Ballintleva Handball Alley is among five monuments throughout the country which have been chosen in Ireland’s first-ever Adopt a Monument national competition.
Over 90 community groups around the country applied to adopt a monument through the scheme, which has been organised by the Heritage Council in conjunction with Abarta Heritage to support public access to Ireland’s archaeological monuments.
According to Ian Doyle, Head of Conservation at the Heritage Council, “Around every corner in Ireland you can discover an echo of the past. The five monuments selected in the Adopt a Monument scheme demonstrate the rich tapestry of heritage that we live alongside in Ireland”.
Mr. Doyle said: “We know that the public has a great interest in archaeology and, through this scheme, we want to provide opportunities to support public access to the often hidden world of archaeology. For the five successful monuments, the scheme has the potential to ensure ongoing maintenance and care, greater protection through increased civic value, and much higher standards of interpretation and understanding. I want to extend my congratulations to the community groups involved, and to encourage the public to visit the monuments in their region in 2016”.
Ballintleva Handball Alley, located in a rural setting four kilometres from the village of Dysart, is undoubtedly the most modern monument selected to be part of this scheme. Though it was constructed relatively recently, in the 1930s, the structure is of great social and community significance. The handball alley was a focal point for the community for generations until it was recently deemed unsafe.
The community group at Ballintleva want to revive the long standing tradition of handball in the area. The alley is situated beside the local national school, and its restoration will help to reintroduce handball to the school and to encourage children to engage in this healthy outdoor activity.
Spokesperson for the Ballintleva Community Group Martina Tully stated that “We are delighted to make our mark in keeping our heritage alive.”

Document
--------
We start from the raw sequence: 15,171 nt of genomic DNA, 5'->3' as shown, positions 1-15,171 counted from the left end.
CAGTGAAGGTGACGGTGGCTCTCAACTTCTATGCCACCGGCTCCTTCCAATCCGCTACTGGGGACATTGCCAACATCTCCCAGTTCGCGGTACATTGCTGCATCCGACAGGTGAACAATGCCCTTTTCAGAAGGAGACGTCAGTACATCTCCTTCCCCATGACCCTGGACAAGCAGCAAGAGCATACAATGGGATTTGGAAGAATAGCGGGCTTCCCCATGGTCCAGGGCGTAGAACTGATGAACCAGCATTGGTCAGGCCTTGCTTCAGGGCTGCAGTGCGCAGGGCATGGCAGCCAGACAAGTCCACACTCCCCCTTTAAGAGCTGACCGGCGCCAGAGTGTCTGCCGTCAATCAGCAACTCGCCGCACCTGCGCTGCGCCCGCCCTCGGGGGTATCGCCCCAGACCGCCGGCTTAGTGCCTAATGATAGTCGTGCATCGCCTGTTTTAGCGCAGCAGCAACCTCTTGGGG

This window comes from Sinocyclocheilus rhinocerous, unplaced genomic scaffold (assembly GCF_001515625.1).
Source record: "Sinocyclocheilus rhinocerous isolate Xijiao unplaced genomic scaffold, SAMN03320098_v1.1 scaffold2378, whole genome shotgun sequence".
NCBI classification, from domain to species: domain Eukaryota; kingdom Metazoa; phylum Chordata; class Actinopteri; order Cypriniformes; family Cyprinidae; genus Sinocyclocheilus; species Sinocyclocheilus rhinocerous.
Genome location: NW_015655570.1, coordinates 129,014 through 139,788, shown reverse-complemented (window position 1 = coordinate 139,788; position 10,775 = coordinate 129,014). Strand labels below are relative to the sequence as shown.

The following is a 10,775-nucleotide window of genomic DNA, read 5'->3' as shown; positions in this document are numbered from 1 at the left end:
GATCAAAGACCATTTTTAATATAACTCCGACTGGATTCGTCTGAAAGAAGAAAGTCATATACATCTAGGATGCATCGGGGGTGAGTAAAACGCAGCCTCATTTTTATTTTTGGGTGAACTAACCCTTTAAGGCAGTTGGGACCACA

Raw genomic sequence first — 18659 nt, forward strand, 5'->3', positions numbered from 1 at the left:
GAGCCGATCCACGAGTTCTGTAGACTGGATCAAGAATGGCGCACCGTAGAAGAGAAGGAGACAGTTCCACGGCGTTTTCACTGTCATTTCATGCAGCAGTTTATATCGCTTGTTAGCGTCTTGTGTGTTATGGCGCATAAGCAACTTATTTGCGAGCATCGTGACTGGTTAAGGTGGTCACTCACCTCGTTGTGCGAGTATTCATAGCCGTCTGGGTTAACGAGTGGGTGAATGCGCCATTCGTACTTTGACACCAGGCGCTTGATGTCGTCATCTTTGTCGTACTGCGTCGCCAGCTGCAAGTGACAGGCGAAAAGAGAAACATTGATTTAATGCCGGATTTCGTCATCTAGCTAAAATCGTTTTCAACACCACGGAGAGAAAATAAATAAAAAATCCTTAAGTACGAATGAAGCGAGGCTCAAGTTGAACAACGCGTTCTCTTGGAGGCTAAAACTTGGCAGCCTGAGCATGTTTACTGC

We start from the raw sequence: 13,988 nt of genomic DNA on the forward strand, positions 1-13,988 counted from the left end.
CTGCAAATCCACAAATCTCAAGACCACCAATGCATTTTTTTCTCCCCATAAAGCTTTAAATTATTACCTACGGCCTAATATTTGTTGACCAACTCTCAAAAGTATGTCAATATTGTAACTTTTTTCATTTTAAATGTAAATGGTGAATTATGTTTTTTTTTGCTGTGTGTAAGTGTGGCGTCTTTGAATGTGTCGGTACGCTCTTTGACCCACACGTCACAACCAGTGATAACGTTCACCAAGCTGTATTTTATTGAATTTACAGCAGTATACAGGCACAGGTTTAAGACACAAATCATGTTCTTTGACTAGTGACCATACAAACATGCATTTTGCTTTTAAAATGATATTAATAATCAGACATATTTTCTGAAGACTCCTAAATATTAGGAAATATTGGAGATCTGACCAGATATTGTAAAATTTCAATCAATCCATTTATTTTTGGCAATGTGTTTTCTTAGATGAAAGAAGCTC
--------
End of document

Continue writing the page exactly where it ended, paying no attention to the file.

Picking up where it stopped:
The other winning monuments are:
Doon Fort, Ardara, Co Donegal
Doon Fort is spectacularly sited on a small island in the middle of Loughadoon, just outside the picturesque village of Ardara in County Donegal. The site is a large drystone fort, similar to the Grianan of Aileach, and is likely to date to the early medieval period.
The local community want to avail of the technical expertise to help record the site, manage the vegetation growth, stabilise the walls and to create safer and more sustainable access to the site for visitors.
Paula Harvey of the Ardara Heritage and History Group said: ‘We are delighted that Doon Fort has been selected on The Heritage Council’s ‘Adopt a Monument’ scheme for 2016. By doing so, this ‘jewel in Donegal’s crown’ has been given the recognition it rightfully deserves. Being part of the scheme puts this Western Stone Fort… located along the Wild Atlantic Way, firmly in its cultural context. It now means that the damage being caused to the monument by an ever-increasing growth of ivy covering the drystone fortification can be addressed. Restoration of the collapse of part of the wall structure is becoming a reality, as is improved access to this hidden inland island fort. My thanks to all of the group who helped with the submission to The Heritage Council. We look forward with enthusiasm to working with Roisin Burke and her team of experts”.
Church of the Rath, Killeshandra, Co Cavan
Killeshandra Tidy Towns applied to adopt the historic church at the centre of Killeshandra known as ‘Church of the Rath’, Co Cavan. It is from this church that the town takes its name. The Church of the Rath is a wonderfully atmospheric graveyard that has ancient origins.